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Welcome to the campaign for a statue of La Bourdonnais, chess master, possibly the strongest player in the early 19th century. Louis Charles Mahé La Bourdonnais (1795-1840) and Alexander McDonnell (1798-1835) fought a series of battles that remain unrivalled in the history of chess for sheer intensity and magnitude.Many books recreated the drama and the atmosphere of this great legacy. Founder of the first British French chess magazine, the Palamede, he pionnered the popular rise of chess game in Europe, thanks to the famous match that opposed him with the Londoner Alexander McDonnell in 1834. Indeed, Fifteen years later, the first international race took place in London, on the sidelines of the Worldwide Exhibition of 1851.
What we'll deliver:
Why it's a great idea:
London remains a collaborative environment specifically designed to provoke collisions and spark new ideas. London inspires talents and executives across continents and industries to challenge their biases, shift their perspective and explore completely new ways of thinking opportunities. Blending influence and ideas, a statue of La Bourdonnais is no coincidence. London mixes cultures and languages, bridges Europe and the rest of the world, flirts with the old and the new. Much like this natural hub for creativity and innovation, London is a blend of influences, a cross between disciplines, a hybrid creature that pulls together divergent trends to turn them into exciting opportunities.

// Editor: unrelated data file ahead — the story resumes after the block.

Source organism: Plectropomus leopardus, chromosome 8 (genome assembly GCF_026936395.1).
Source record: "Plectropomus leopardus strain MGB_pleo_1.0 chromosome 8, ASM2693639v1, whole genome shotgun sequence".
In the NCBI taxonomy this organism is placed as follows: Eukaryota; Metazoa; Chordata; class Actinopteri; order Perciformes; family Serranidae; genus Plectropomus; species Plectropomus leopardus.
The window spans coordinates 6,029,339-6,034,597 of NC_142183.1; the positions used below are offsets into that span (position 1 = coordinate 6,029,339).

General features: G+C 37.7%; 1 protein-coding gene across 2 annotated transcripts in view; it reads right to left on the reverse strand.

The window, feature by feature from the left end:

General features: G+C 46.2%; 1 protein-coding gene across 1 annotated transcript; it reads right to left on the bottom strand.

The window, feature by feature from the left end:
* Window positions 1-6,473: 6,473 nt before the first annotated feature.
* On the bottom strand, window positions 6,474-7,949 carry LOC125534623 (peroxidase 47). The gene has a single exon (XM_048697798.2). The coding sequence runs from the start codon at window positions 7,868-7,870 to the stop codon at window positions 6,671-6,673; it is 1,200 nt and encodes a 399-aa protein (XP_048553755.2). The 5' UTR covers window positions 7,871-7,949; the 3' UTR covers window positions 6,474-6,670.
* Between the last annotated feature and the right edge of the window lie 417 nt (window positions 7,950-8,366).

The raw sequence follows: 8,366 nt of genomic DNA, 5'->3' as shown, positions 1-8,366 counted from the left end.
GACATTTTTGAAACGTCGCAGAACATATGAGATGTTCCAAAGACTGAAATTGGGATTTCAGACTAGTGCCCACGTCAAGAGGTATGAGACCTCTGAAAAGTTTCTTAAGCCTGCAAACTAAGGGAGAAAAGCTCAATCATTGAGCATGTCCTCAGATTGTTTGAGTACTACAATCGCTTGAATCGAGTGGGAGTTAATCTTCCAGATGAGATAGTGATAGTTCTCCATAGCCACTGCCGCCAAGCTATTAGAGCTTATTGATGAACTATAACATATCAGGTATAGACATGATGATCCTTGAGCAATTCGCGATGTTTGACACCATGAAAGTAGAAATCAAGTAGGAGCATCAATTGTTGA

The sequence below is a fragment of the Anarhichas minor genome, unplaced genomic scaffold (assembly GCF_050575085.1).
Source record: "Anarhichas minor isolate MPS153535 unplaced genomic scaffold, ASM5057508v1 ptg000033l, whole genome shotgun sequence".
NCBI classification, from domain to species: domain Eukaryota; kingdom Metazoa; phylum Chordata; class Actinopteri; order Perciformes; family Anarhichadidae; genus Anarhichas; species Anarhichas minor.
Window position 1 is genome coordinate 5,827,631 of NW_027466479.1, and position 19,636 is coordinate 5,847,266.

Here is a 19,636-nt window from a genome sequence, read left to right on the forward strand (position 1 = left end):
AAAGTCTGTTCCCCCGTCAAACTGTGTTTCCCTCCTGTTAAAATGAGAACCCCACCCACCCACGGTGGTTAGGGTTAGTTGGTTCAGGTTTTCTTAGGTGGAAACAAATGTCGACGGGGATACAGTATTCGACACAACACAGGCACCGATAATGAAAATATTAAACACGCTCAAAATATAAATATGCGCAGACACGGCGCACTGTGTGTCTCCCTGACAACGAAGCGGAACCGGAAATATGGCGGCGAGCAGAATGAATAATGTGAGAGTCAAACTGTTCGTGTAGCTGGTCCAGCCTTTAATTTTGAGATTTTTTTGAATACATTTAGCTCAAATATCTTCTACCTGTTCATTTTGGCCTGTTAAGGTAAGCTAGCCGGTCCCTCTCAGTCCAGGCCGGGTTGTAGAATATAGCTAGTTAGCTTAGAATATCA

Steps to get it done:
Other legacy : He was the grandson of Bertrand-François Mahé de La Bourdonnais, naval officer and successful administrator of the Indian Ocean's Golden Age, during peacetime with the French Navy, breakdown of the piracy and interfaith dialogue with all Indian Ocean neighboring communities. The peace potential of religions was encouraged with the construction of Al Aqsa Mosque - still alive at Calcutta Street, Port Louis, Mauritius. The first Mosque to be erected in the world, in 1805, with all official requirements needed. Several places were named after him, including Mahé (Seychelles), Mahébourg (Mauritius) and two streets in Pondicherry: Labourdonnais street and Mahé de Labourdonnais street. Port Louis, Mauritius has a hotel which bears his name, the Labourdonnais Waterfront Hotel and also a school bearing his name Lycée La Bourdonnais.
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